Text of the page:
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Abrupt Turn in Small Business Optimism Ends 39-Month Historic Run

April 13, 2020, 07:15 AM
Filed Under: Economy

The NFIB Small Business Optimism Index fell 8.1 points in March to 96.4, the largest monthly decline in the survey’s history. Nine of the 10 Index components declined, which is evidence that economic disruptions are escalating on Main Street as small businesses struggle to keep their doors open. The small business sector is anticipating and bracing for continued economic disruptions going forward.

“Small businesses are living through the coronavirus pandemic right now and it’s hard to say what the severity of the disruption will be, but we do know they’re feeling the urgency,” said NFIB Chief Economist William Dunkelberg. “It is vital that these businesses have access to federal funds that are made available through the CARES Act to keep the doors open on Main Street.”

The financial markets saw substantial change in March, with the stock market indices losing 22 percent of their value and jobless claims rising to a record 10 million in the last two weeks of the month. The NFIB survey collected the majority of responses in the first half of the month, so the sharp decline in employment is not reflected in the March survey data. View NFIB’s split write-up here.

The main takeaways from the March survey include:

  • The NFIB Uncertainty Index rose 12 points in March to 92, the highest level since March 2017.
  • Reports of better business conditions in the next six months declined 17 points to a net 5 percent, which is the largest monthly decline since November 2012.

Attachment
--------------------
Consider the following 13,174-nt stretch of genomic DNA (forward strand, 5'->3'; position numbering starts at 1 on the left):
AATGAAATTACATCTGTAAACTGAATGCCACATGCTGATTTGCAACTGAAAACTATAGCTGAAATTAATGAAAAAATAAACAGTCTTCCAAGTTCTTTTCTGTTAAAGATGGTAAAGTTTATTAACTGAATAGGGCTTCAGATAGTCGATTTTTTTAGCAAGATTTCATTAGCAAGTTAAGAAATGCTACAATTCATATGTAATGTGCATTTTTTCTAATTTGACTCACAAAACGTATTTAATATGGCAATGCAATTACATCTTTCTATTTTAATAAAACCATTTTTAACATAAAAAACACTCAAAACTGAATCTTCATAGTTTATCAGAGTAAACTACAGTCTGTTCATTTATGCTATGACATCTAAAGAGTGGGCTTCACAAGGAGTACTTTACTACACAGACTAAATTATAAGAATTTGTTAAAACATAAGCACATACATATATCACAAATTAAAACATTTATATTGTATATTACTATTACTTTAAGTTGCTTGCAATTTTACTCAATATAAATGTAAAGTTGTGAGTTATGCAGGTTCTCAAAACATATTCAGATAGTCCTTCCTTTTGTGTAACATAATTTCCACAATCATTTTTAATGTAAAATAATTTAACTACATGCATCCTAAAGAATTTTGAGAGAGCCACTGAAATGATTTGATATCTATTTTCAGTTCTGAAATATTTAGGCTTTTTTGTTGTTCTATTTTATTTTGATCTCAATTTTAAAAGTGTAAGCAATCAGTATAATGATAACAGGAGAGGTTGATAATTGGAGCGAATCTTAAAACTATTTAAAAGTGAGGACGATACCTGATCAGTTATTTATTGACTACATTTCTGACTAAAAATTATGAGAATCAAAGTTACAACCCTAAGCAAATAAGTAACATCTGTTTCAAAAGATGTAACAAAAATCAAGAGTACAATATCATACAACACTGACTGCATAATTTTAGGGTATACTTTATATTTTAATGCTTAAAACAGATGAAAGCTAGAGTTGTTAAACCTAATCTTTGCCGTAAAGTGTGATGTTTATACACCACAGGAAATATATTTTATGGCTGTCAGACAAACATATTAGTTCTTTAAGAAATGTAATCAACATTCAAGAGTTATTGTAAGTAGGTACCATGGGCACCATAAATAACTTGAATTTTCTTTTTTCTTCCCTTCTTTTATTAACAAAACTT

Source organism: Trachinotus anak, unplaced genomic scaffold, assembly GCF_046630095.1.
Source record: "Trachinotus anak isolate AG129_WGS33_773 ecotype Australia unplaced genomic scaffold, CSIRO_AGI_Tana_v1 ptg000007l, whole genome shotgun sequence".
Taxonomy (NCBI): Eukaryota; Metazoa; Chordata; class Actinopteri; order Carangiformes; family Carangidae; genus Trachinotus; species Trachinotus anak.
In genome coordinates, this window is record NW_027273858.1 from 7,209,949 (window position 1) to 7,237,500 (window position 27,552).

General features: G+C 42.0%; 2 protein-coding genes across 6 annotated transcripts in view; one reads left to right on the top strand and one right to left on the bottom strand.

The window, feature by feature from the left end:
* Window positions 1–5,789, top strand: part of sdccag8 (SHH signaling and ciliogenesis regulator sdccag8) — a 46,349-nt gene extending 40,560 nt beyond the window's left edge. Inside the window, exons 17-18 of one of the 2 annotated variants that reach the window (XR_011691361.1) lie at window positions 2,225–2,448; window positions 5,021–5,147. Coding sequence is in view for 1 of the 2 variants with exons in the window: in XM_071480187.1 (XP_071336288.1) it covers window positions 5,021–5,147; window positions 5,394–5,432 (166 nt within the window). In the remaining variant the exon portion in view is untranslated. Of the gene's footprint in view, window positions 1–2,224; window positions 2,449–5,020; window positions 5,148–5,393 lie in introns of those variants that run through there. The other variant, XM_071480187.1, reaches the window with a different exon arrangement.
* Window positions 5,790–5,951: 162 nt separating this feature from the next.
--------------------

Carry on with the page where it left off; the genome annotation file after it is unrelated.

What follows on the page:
• Real sales expectations in the next six months declined 31 points to a net negative 12 percent, the largest monthly decline in the survey’s history.
  • Thirteen percent of firms thought it was a good time to expand, a decline of 13 points from last month.
  • Job openings fell three points to 35 percent.

As reported in NFIB’s monthly jobs report, prior to the COVID-19 outbreak, the small business labor market reported strong hiring, elevated levels of open positions, and historically high employee compensation. However, hiring plans experienced a significant drop from February yet finding qualified workers remains the top issue for 24 percent of small employers who reported this as their No. 1 problem.

Down two points from February, 60 percent of owners reported capital outlays. Of those making expenditures, 43 percent reported spending on new equipment, 26 percent acquired vehicles, 16 percent improved or expanded facilities, 6 percent acquired new buildings or land for expansion, and 12 percent spend money for new fixtures and furniture. Twenty-one percent of owners are planning capital outlays in the next few months, a sign that small business owners are scaling back spending as economic conditions started to disrupt the nation.

Sales held strong in March, with a seasonally adjusted net 8 percent of all owners reporting higher nominal sales in the past three months. As actual sales volumes remained strong, expectations of the future of sales growth deteriorated significantly. It is clear owners felt the pending economic shift as state officials began to shut down non-essential businesses and issue stay-at-home orders in response to coronavirus.

A net negative 3 percent of owners are planning to expand inventory holdings. Small business owners are bracing themselves for a significant reduction in consumer spending and future orders.

The frequency of reports of positive profit trends fell two points to a net negative 6 percent reporting quarter-on-quarter profits. Among the owners reporting weaker profits, 32 percent blamed weaker sales, 26 percent blamed usual seasonal change, 9 percent cited price changes, 7 percent cited labor costs, and 7 percent cited material costs. For those reporting higher profits, 53 percent credited sales volumes and 22 percent credited usual seasonal change.

NFIB released surveys in March on how COVID-19 is impacting small businesses. The latest survey showed 92 percent of small employers are negatively impacted by the outbreak and about half of small employers said they can survive for no more than two months under the current business conditions.

Click here to view the NFIB Small Business Economic Trends

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